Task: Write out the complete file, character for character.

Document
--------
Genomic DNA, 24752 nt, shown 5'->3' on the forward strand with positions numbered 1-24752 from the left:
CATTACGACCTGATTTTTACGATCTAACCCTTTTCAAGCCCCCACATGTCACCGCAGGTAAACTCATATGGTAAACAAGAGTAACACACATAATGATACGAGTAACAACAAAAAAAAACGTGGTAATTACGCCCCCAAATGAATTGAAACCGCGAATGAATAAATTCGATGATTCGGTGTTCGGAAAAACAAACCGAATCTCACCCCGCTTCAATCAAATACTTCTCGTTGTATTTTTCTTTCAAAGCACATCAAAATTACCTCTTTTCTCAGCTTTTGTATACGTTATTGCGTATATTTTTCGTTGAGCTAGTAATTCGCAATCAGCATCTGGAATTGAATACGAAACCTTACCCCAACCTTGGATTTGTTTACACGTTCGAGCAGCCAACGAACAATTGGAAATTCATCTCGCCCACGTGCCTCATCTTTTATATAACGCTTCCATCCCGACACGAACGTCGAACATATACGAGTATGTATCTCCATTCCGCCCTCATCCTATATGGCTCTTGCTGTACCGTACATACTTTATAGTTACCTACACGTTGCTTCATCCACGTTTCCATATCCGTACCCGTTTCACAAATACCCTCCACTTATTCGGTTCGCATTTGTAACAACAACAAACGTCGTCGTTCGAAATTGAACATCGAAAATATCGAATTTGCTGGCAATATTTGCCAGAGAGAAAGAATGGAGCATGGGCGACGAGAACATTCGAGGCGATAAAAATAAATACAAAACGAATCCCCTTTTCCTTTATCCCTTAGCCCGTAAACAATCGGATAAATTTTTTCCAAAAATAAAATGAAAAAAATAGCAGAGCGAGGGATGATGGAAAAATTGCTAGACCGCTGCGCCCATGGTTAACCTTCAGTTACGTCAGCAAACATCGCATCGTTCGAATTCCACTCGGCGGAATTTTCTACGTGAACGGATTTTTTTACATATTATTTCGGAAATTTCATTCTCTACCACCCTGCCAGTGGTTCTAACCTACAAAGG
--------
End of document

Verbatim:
Genomic DNA, 24752 nt, shown 5'->3' on the forward strand with positions numbered 1-24752 from the left:
CATTACGACCTGATTTTTACGATCTAACCCTTTTCAAGCCCCCACATGTCACCGCAGGTAAACTCATATGGTAAACAAGAGTAACACACATAATGATACGAGTAACAACAAAAAAAAACGTGGTAATTACGCCCCCAAATGAATTGAAACCGCGAATGAATAAATTCGATGATTCGGTGTTCGGAAAAACAAACCGAATCTCACCCCGCTTCAATCAAATACTTCTCGTTGTATTTTTCTTTCAAAGCACATCAAAATTACCTCTTTTCTCAGCTTTTGTATACGTTATTGCGTATATTTTTCGTTGAGCTAGTAATTCGCAATCAGCATCTGGAATTGAATACGAAACCTTACCCCAACCTTGGATTTGTTTACACGTTCGAGCAGCCAACGAACAATTGGAAATTCATCTCGCCCACGTGCCTCATCTTTTATATAACGCTTCCATCCCGACACGAACGTCGAACATATACGAGTATGTATCTCCATTCCGCCCTCATCCTATATGGCTCTTGCTGTACCGTACATACTTTATAGTTACCTACACGTTGCTTCATCCACGTTTCCATATCCGTACCCGTTTCACAAATACCCTCCACTTATTCGGTTCGCATTTGTAACAACAACAAACGTCGTCGTTCGAAATTGAACATCGAAAATATCGAATTTGCTGGCAATATTTGCCAGAGAGAAAGAATGGAGCATGGGCGACGAGAACATTCGAGGCGATAAAAATAAATACAAAACGAATCCCCTTTTCCTTTATCCCTTAGCCCGTAAACAATCGGATAAATTTTTTCCAAAAATAAAATGAAAAAAATAGCAGAGCGAGGGATGATGGAAAAATTGCTAGACCGCTGCGCCCATGGTTAACCTTCAGTTACGTCAGCAAACATCGCATCGTTCGAATTCCACTCGGCGGAATTTTCTACGTGAACGGATTTTTTTACATATTATTTCGGAAATTTCATTCTCTACCACCCTGCCAGTGGTTCTAACCTACAAAGG